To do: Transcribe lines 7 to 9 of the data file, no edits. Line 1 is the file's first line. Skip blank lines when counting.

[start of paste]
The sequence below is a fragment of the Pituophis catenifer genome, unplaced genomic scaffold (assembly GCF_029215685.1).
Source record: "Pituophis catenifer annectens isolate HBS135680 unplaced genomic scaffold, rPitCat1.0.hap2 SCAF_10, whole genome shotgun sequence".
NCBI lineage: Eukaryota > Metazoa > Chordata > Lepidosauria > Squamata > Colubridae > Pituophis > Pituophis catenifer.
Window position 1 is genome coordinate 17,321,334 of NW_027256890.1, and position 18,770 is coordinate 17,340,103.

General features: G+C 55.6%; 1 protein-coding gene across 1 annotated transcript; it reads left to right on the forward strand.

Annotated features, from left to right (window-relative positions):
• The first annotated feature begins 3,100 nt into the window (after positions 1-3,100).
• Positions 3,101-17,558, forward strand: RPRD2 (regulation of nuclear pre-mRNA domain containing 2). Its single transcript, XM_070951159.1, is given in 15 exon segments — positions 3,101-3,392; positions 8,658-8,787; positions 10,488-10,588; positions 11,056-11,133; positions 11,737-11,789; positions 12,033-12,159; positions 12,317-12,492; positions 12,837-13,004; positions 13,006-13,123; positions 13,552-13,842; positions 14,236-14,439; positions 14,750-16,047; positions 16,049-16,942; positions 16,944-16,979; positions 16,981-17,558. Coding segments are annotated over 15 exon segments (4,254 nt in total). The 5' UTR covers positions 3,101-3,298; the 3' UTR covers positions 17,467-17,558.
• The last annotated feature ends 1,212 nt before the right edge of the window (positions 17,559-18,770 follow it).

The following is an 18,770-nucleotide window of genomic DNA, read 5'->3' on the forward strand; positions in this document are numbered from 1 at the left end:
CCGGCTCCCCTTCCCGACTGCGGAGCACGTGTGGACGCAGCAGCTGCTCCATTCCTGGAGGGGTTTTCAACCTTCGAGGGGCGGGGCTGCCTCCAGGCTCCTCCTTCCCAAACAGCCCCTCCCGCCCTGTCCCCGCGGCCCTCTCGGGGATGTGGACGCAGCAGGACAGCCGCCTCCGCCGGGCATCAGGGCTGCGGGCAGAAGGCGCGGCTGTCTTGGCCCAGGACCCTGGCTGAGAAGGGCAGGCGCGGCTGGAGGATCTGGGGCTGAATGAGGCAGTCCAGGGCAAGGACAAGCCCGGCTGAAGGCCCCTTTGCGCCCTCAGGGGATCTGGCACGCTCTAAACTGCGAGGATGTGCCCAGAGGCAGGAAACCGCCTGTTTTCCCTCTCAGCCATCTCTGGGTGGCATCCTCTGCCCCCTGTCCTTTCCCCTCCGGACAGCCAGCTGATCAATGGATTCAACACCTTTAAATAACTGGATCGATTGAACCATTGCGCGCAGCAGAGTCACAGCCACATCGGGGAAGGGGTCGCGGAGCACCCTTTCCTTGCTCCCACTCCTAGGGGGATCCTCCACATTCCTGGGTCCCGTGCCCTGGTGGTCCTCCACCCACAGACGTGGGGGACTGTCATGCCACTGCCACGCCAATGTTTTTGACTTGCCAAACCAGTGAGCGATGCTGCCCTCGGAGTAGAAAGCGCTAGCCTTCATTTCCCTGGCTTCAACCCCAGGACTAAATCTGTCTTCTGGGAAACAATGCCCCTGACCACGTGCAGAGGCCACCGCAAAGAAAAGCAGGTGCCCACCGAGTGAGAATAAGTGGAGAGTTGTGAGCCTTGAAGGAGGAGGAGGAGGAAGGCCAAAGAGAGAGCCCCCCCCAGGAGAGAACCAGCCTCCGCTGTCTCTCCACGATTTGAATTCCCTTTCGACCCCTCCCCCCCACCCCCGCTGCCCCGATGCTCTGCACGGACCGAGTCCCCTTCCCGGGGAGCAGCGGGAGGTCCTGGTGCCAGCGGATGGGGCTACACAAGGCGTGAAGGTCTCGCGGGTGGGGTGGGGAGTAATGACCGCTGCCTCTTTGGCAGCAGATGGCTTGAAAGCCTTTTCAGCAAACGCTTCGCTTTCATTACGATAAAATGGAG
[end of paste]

• The first annotated feature begins 3,100 nt into the window (after positions 1-3,100).
• Positions 3,101-17,558, forward strand: RPRD2 (regulation of nuclear pre-mRNA domain containing 2). Its single transcript, XM_070951159.1, is given in 15 exon segments — positions 3,101-3,392; positions 8,658-8,787; positions 10,488-10,588; positions 11,056-11,133; positions 11,737-11,789; positions 12,033-12,159; positions 12,317-12,492; positions 12,837-13,004; positions 13,006-13,123; positions 13,552-13,842; positions 14,236-14,439; positions 14,750-16,047; positions 16,049-16,942; positions 16,944-16,979; positions 16,981-17,558. Coding segments are annotated over 15 exon segments (4,254 nt in total). The 5' UTR covers positions 3,101-3,298; the 3' UTR covers positions 17,467-17,558.
• The last annotated feature ends 1,212 nt before the right edge of the window (positions 17,559-18,770 follow it).